A polarised debate goes on between different stripes of Christians over the place of experience in Christianity. One side asserts that experiential faith (what the Puritans used to call “experimental religion”) is fundamental to a living, supernaturally-empowered relationship with Christ. The other side asserts that experiential religion is of passing interest, for spiritual experiences range from the genuinely God-given to the wildly false and even demonic, and vary widely among different personality-types. Ultimately, say these Christians, what matters is allegiance to truth, both in belief and behaviour.
In moments of clarity, we agree with both sides, because we are aware of what each side is against: dead formalism (“a straight as a gun barrel theologically, and as empty as one spiritually”, said one) and untethered spiritual adventures (“glandular religion”, as coined by another). Pentecostalism’s strongest selling point has been the supposed vividness of its promised supernatural experiences, both in corporate and private worship. The idea of direct revelation, ecstatic utterances, and marvellous deliverances present a kind of Christianity that appears enviably immediate, sensorily overpowering, and almost irrefutably persuasive. Particularly for Christians coming from a religious background of set forms, liturgical routines, and even unregenerate leadership, the contrast appears to be one of old and false versus new and true.
Sadly, many true believers within Pentecostalism find out within a short space that the promise of overwhelming spiritual experiences begins to lack lustre after a time, and the corporate worship in pursuit of spontaneous spiritual highs can become as tedious and predictable as a service read verbatim from a prayer book. Pentecostalism’s pursuit of intensity and spontaneity in worship turns out to be an idol that both cheats and forsakes its worshippers.
Deeply embedded in the Pentecostal psyche is the idea that the Spirit of God is wedded to spontaneity and freedom of form. It is the very “openness” to His movements, unrestricted by an order of service or set forms of prayer, that supposedly invites His unpredictable arrival, manifested in intense, even ecstatic, spiritual experience. Being spontaneous and extemporaneous demonstrates “openness” and “receptivity”, whereas insisting upon our own forms quenches what the Spirit may wish to do.
Similar to this is the notion, almost unquestioned in Pentecostal thinking, is the idea that for a spiritual experience to be real, it must felt. That is, intensity is the mark of authenticity. When the Spirit manifests Himself, the worshipper should expect some kind of moment of feeling deeply loved, close to God, or intimacy. The pursuit of a Pentecostal worship service is the experience of intense intimacy.
Errors are only compelling to the degree that they contain some vital truth, now heavily distorted. The truth is that both extemporaneity and some form of intense spiritual experience are part of true, living Christianity. The problem is when the experience of intensity is sought for its own sake, and when the method of extemporaneity becomes a tool to manipulate the Spirit (whom we supposedly agree cannot be manipulated or controlled – John 3:8).
Intensity of spiritual experience ebbs and flows, like all emotional intensity. The man who is forever in pursuit of his fading feelings of dizzy infatuation with a woman is an infant in an adult body, trying to hang onto what is meant to lead him on to loves that are both stronger and more serene. In wanting to pickle an experience so that we may open and enjoy it at any time, we distort and destroy the very experience. We make an idol of a pleasure, and its revenge upon us is to become less pleasing each time. Trying to capture intense spiritual experience in every corporate worship service is as tiresome as a man trying to reproduce the precise circumstances of his first date with his now-wife, and doing so every Friday night, in hopes of “re-capturing the spark”. Sentimentalism is more than feeling; it is trying to “feel our feelings”, and lather in the pleasure of a feeling. But unavoidably, and ironically, when we pursue intensity in worship, we have shifted the focus from God Himself to a supposed experience of God.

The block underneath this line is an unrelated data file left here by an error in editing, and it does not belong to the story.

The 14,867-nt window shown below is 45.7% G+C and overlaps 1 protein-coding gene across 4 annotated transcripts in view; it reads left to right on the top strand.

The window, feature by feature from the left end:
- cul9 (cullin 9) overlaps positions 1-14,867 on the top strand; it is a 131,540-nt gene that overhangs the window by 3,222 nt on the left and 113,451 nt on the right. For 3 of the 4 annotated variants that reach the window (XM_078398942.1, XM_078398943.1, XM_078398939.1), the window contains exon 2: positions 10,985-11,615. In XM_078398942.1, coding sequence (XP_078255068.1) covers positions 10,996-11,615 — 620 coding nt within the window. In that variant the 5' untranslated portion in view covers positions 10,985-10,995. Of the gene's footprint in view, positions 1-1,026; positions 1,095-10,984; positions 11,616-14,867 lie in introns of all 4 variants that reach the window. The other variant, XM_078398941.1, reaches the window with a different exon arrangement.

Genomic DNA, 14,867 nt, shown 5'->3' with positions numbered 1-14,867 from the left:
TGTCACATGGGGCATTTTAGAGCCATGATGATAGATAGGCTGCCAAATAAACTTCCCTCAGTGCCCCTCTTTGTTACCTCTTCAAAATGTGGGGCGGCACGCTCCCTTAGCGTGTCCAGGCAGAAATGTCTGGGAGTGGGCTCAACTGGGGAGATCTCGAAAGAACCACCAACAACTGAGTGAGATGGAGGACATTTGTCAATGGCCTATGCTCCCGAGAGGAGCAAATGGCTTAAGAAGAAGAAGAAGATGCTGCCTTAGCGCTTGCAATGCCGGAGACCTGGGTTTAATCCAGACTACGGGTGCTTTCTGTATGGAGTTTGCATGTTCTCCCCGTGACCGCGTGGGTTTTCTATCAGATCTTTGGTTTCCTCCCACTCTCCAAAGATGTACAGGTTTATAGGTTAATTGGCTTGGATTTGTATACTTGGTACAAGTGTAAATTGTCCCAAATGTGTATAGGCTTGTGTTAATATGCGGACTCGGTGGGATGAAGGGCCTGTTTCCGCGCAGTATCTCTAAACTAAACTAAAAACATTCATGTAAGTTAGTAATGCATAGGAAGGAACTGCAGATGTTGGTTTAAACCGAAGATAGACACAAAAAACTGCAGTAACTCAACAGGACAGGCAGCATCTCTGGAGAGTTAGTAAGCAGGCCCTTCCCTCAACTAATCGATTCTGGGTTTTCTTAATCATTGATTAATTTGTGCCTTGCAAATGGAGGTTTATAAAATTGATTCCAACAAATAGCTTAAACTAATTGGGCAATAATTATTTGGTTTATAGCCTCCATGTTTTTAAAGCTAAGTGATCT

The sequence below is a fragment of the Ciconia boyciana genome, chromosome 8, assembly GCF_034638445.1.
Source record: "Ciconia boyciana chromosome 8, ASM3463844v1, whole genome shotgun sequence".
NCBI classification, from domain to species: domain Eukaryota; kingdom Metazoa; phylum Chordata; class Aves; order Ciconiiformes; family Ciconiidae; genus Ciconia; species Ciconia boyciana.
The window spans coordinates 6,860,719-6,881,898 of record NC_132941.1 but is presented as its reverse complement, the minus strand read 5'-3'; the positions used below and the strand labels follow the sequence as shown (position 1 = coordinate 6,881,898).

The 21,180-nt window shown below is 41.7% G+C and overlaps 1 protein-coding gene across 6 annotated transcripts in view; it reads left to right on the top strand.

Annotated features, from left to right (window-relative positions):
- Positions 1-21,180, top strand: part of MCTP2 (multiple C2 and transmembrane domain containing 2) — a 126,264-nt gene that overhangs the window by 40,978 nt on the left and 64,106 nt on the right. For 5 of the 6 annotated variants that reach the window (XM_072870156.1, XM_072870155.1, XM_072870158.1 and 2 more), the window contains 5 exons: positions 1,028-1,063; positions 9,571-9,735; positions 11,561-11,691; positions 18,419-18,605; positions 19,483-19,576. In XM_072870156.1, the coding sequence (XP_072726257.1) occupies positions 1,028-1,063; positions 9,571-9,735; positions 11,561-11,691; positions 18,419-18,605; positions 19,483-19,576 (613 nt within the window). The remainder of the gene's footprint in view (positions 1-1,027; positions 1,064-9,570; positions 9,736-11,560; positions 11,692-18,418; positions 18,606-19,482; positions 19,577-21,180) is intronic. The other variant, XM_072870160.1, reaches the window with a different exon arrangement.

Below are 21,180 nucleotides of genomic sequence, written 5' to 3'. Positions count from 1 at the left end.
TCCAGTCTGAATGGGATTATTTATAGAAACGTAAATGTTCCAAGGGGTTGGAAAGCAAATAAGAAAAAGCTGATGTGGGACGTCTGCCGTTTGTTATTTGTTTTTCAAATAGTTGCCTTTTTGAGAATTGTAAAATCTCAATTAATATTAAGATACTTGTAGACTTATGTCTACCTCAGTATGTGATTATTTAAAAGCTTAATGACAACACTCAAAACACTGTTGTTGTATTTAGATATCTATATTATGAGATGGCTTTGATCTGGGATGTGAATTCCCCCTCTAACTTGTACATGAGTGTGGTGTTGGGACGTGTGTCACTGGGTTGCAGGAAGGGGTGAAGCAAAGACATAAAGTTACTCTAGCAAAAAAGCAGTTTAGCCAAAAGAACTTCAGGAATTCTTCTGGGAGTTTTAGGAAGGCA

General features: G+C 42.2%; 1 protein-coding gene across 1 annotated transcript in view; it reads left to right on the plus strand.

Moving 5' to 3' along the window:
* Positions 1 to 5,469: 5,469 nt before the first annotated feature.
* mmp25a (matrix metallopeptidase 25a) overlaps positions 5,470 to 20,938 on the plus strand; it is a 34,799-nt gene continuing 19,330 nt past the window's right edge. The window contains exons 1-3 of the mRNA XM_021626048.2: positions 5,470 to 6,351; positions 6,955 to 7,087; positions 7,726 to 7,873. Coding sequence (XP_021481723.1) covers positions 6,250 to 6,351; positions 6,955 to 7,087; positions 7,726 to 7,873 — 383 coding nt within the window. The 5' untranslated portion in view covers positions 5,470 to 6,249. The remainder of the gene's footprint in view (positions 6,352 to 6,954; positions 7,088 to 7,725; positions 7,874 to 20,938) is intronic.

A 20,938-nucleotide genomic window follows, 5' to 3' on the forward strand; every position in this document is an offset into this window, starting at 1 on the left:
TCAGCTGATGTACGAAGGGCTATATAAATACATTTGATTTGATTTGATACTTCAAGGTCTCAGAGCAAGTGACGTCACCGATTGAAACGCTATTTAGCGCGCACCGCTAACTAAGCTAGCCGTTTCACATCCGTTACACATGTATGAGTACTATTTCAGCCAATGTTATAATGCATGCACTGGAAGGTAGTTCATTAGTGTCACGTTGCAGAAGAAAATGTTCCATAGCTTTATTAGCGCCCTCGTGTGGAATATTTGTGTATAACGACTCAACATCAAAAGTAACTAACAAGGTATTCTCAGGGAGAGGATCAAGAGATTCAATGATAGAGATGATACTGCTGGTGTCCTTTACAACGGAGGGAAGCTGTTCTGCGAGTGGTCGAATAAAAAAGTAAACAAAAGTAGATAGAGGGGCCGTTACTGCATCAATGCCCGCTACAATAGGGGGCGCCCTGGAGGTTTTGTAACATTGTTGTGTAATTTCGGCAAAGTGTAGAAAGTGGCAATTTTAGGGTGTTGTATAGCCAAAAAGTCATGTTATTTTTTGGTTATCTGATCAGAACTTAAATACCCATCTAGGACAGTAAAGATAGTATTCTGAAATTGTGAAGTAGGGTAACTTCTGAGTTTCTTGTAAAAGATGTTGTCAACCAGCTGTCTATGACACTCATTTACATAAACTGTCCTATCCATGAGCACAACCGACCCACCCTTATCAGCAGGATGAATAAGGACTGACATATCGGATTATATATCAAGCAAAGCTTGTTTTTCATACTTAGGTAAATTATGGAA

Similarly, some kind of extemporaneity represents engagement with and understanding of what we are doing and saying in worship. Rare is the preacher who prays and preaches without the slightest deviation from his scripted prayers and fine-tuned manuscript. Such a man soon begins to sound like a spiritual jukebox, and his congregation tunes him out. However structured our services, we must be in them, and mean them, and speak in our own voices. Extemporaneity, like intensity, is a good thing in moderation.
The Pentecostal error is to confuse preparedness with independence, thinking that extemporaneity represents trust in God, a willingness to say and speak only as directed in the moment, while preparedness is rooted in pride and self-reliance. In this way of thinking, preparedness is actually an affront to God, or an act of pride, or an unwillingness to be childlike and pliable during corporate worship. Of course, no Pentecostal congregation are absolute purists in this regard. That is, a consistent application of the principle would mean singing songs without pre-set lyrics with music composed in the moment, sermons made up on the spot, and so on.
Again, we can acknowledge the truth: some preparedness can be a refusal to pray and trust God. But the correction of that error is to prepare and pray, not to eschew preparation altogether. Indeed, the Spirit of God rides best in His own chariot, the Word He inspired. Therefore, the more the Word of God dwells richly (Col. 3:16) in our hymns, prayers and sermons, the more filled with the Spirit we will be (Eph 5:18-19).